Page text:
two hands shaking in front of an American flag.

This piece was originally published in the Omaha World-Herald.

Democratic gains in the Plains, the interior West, the Rust Belt and the Old Confederacy have transformed the political landscape. But one primary goal of the Obama administration is straining the geographic diversity of the new Democratic coalition: capping carbon pollution to avert a climate crisis.

While a rapid transition to a clean energy-powered economy is a main plank of the Democratic platform, 17 Democratic U.S. senators hail from the top coal-producing states, with another four representing the biggest oil-producing states. Several more (including Nebraska’s Ben Nelson) serve constituents whose electricity is primarily generated by coal, which would intentionally become more expensive in any effective climate protection strategy.

Many of these senators have signaled their reluctance to pass a strong carbon cap. Yet Speaker Nancy Pelosi and top House Democrats have pledged to pass climate protection as part of a broad clean-energy bill this year.

As energy is a hot-button issue felt by every voter every day, an intraparty regional clash would jeopardize the new Democratic coalition. Can Democrats creatively bridge geographic differences to craft effective legislation? Or will they take a path of least resistance: a paper-thin compromise that fails to address the crisis?

The big sticking point is how much polluters pay. President Barack Obama’s initial proposal would cap carbon, create new pollution permits and sell them. Since there would be a limited number of permits, we would be able to control the amount of carbon gumming up the atmosphere.

Since private companies would no longer get to pollute the public’s sky for free, the cost of carbon-heavy goods would rise. The revenue from polluters would fund both clean-energy production and consumer rebates, making low-carbon goods more affordable.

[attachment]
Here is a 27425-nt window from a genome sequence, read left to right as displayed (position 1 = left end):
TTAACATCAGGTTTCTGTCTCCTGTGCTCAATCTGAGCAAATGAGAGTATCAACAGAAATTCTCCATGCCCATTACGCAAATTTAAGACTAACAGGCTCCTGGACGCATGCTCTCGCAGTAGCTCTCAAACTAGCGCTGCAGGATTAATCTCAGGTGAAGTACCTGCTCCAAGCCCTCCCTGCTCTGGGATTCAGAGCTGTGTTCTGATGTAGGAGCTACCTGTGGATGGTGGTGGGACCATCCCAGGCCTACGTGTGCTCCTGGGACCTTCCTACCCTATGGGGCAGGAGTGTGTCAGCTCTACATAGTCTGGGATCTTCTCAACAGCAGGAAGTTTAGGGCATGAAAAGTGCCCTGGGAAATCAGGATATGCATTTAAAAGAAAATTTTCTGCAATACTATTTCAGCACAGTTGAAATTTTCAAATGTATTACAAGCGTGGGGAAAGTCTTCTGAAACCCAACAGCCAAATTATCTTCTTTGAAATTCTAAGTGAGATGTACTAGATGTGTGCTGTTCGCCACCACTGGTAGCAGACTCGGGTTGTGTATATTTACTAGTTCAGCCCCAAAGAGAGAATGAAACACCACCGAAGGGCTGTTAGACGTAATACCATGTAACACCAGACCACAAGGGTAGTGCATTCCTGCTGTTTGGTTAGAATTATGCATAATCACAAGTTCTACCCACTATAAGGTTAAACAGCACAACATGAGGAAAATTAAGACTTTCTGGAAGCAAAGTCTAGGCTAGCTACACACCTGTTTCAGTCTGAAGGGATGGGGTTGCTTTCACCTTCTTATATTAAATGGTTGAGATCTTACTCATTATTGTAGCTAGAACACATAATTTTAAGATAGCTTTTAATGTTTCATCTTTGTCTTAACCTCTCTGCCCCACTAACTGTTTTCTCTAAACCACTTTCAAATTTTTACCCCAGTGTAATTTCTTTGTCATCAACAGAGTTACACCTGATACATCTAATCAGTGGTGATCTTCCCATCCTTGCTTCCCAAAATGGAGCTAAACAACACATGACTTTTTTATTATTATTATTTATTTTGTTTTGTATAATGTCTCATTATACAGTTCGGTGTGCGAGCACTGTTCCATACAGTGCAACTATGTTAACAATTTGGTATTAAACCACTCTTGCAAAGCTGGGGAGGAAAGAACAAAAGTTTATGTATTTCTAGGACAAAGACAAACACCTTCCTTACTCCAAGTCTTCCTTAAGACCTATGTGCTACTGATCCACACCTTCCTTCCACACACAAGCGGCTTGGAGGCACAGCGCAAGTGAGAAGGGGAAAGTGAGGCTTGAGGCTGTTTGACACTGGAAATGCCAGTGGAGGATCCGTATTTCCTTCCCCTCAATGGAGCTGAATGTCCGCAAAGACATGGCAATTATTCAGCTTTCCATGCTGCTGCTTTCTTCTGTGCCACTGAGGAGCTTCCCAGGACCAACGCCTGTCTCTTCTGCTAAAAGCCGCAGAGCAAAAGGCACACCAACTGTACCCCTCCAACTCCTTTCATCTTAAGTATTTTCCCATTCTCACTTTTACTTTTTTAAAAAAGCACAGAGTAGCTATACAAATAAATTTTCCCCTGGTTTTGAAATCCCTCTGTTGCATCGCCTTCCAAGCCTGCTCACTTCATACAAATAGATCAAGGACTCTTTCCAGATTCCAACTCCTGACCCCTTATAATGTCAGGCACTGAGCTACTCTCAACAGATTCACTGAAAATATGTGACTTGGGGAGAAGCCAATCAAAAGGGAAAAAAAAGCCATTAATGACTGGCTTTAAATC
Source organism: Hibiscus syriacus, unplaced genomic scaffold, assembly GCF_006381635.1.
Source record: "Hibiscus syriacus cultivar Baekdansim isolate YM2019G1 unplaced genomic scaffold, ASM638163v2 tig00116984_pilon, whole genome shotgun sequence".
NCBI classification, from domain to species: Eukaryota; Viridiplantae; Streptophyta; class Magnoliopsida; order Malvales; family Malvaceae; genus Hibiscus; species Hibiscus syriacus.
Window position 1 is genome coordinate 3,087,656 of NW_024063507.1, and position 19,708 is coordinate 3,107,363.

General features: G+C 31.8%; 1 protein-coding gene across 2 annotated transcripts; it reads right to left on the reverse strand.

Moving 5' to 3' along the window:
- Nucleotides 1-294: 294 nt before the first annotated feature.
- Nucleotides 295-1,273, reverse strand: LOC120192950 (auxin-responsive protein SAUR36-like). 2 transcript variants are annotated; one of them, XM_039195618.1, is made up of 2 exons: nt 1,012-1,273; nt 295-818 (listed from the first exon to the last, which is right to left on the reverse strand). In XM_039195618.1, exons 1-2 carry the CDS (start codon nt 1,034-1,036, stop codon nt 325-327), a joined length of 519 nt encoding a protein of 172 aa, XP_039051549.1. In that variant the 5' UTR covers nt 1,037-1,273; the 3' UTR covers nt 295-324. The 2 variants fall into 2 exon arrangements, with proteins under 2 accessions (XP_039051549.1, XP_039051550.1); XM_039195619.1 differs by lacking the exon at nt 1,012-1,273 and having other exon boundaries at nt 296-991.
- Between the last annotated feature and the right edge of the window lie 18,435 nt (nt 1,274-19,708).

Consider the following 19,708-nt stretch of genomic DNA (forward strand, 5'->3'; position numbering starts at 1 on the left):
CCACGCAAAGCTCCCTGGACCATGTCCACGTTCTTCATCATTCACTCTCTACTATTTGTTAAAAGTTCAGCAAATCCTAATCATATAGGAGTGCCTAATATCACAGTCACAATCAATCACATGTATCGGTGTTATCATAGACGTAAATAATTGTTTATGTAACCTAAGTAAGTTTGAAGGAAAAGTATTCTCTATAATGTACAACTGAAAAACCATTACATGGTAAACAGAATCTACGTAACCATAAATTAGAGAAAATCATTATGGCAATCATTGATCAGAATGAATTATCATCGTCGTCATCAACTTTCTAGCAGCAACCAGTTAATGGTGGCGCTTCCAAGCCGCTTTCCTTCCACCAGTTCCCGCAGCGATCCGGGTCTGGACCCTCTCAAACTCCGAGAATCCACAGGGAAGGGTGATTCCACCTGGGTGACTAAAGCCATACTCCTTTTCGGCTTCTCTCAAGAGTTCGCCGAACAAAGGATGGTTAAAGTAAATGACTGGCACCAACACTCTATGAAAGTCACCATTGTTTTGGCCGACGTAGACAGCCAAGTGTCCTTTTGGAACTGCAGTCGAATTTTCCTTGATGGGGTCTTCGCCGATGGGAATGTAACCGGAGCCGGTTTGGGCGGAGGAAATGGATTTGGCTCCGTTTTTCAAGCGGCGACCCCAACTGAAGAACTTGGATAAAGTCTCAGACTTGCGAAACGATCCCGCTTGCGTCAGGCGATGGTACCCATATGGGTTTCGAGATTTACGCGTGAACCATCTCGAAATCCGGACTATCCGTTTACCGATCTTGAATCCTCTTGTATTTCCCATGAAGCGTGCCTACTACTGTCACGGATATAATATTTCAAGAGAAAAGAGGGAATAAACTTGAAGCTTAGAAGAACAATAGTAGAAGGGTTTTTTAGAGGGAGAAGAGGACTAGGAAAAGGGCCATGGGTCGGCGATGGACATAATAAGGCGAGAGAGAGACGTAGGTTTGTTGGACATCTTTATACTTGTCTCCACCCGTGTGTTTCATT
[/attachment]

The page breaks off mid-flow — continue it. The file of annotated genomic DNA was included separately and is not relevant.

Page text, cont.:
Businesses that burn a lot of carbon — like coal and oil companies — are not enamored with paying to pollute. They want the permits given away for free. This makes some political sense; it buys off the opposition.

But we saw what happened with freebies when Europe struggled with its attempt at capping carbon. As the Wall Street Journal recently explained: “That let utilities pocket billions of euros in windfall profits, because they got the permits for free, yet were able to pass on higher electricity costs to consumers.”

The crudest way to compromise is to split the difference, give away most permits for free to start with, and then gradually sell more as the program ramps up. But there is great concern in the scientific community that we don’t have time for a slow start.

There is a better way to compromise. It still would not appeal to coal and oil CEOs, but — more importantly for senators thinking about re-election — potentially would appeal to voters in fossil-fuel states.

Sen. Evan Bayh, from coal-heavy Indiana, last month on MSNBC criticized President Obama’s intention to take carbon-cap revenue from polluters and steer it to taxpayers across the country: “You’re taking money from carbon-intensive states like Ohio, Michigan, Indiana, Pennsylvania, West Virginia, and redistributing it to California, New York.” But in that concern lies the key to compromise.

Jesse Jenkins, director of energy and climate policy at the Breakthrough Institute think tank, has a simple solution: “Return 80 percent to 85 percent of the revenue back to the states where it came from. Because they have the most to lose, and they need the most help.”

Jenkins further recommends focusing on clean-energy investments rather than taxpayer rebates to get the best bang for the buck: creating clean-energy jobs, lowering the cost of clean energy, easing our ability to purchase less energy and making our bottom-line energy bills manageable and stable.

Coal and oil CEOs would still complain, but that’s inevitable. After all, the whole idea is to lessen our dependence on their products. But if voters in carbon-intensive states know that there will be money on the table to create green jobs and keep their energy bills in check, the corporate scare tactics will ring hollow and skittish senators should be reassured.

The key to keeping the Democratic coalition geographically solid so it can effectively govern is thoughtful policymaking. If communicated directly to voters, that could lock in grass-roots support.

Splitting the difference in back rooms with special interests will not only lead to bad policies that sell voters short but also will greatly shorten the era of Democratic dominance.